<VV> New Garage - Lighting
rad.davis at mindspring.com
Sat Oct 22 23:56:06 EDT 2005
I'd add that it's a lot easier to get light on the floor and under the
vehicle if you have a more reflective floor.
Fresh concrete has a pretty good albedo. Unfortunately, if you actually
use the garage, the floor will get darker and darker over time. Consider
putting down a white or light grey floor epoxy over the work areas. Not
only will this prevent oil stains, dirt, and tire rubber darkening the
floor over time, it will also reflect more light from the surrounding area
under the car. It's never easier to paint a floor than just after it has
cured--there will be no soaked-in oil to cause the paint to spall.
Likewise, a coat of white primer on the sheetrock around the cars is very
helpful with getting light where you're working.
I agree completely with Kent about getting some high-index
fluorescents. You get a lot of eye fatigue from cool white flouros, and
even more from mercury vapor and sodium. If you're feeling really poor,
you can mix soft white and cool white fluorescent tubes in the same
fixture. It looks odd, but throws a more balanced light. The high-index
tubes are my choice, though, and they're not so much more expensive that
you'll break the bank on them.
At 08:14 PM 10/22/2005 -0700, Kent Sullivan wrote:
>It's hard to do better all-around than good quality, modern fluorescent
>tubes that have a high Color Rendering Index (low 90s tends to be pretty
>true without the premium cost of getting still closer to 100). Mercury vapor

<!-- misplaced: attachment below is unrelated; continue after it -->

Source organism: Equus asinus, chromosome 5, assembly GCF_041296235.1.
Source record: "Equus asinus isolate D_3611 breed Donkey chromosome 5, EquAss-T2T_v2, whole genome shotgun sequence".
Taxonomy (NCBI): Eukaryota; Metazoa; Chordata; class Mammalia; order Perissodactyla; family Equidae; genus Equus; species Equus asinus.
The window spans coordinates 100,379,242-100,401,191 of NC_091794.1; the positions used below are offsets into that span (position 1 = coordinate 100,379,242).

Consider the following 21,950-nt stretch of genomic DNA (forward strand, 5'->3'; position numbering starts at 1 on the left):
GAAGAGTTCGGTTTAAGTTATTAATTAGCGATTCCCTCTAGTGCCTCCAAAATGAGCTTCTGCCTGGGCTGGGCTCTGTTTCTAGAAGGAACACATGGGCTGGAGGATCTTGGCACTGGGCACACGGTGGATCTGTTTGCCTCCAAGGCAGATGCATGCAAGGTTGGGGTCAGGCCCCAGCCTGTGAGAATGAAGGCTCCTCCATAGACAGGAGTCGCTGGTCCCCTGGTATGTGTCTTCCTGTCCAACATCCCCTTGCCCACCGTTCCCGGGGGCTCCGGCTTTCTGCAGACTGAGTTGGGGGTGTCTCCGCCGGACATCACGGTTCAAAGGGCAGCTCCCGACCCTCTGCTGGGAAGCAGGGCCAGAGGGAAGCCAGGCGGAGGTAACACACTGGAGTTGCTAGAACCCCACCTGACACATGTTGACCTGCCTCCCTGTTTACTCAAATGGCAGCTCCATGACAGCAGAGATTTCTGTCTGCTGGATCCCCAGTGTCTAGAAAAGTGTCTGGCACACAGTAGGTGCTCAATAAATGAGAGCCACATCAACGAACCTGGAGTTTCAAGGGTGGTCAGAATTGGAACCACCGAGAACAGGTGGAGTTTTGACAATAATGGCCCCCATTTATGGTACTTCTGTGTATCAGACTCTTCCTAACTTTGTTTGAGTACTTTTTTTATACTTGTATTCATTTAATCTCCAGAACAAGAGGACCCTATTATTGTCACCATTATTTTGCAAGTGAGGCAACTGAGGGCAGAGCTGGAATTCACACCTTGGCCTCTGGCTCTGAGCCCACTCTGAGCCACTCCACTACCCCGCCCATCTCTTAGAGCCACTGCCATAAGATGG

>and other kinds of specialty lights have some supposed advantages but they
>also have some big downsides, such as cost, amount of light output variance
>over the life of the bulb, and startup time. By output variance I mean that
>some bulb types start out really bright but their output curves down for
>quite some time before the bulb blows, whereas fluorescents tend to have
>about the same output until the die.
>Be sure you work with someone who knows how to lay out lighting properly.
>You should have about 100 candles/foot at the floor. You can go somewhat
>brighter but you actually can get it too bright, which is just as bad as too
>dim. Working with someone who knows their stuff will also help with fixture
>placement to help ensure that you minimize shadows--something you definitely
>want to avoid.
>From: virtualvairs-bounces at corvair.org
>[mailto:virtualvairs-bounces at corvair.org] On Behalf Of dcvjrv at comcast.net
>Sent: Saturday, October 22, 2005 7:49 PM
>To: Virtual Vairs
>Subject: <VV> New Garage - Lighting
>I am in the process of building a garage to store and work on my vehicles.
>I will be 50' x 64' with 13' from floor to bottom of trusses and will be
>clear span. I am looking for comments and recommendations as to the best
>lighting to install. I want to keep the lights even with the bottom of the
>trusses. The walls will be drywalled (sheet rocked) and the ceiling will be
>Thanks for any and all comments and recommendations.
>1964 Chevrolet Corvair Spyder Convertible
>dcvjrv at comcast.net
>This message was sent by the VirtualVairs mailing list, all copyrights are
>of the writer, please attribute properly. For help, mailto:vv-help at corvair.org
>This list sponsored by the Corvair Society of America, http://www.corvair.org/
>Post messages to: VirtualVairs at corvair.org
>Change your options: http://www.vv.corvair.org/mailman/options/virtualvairs
More information about the VirtualVairs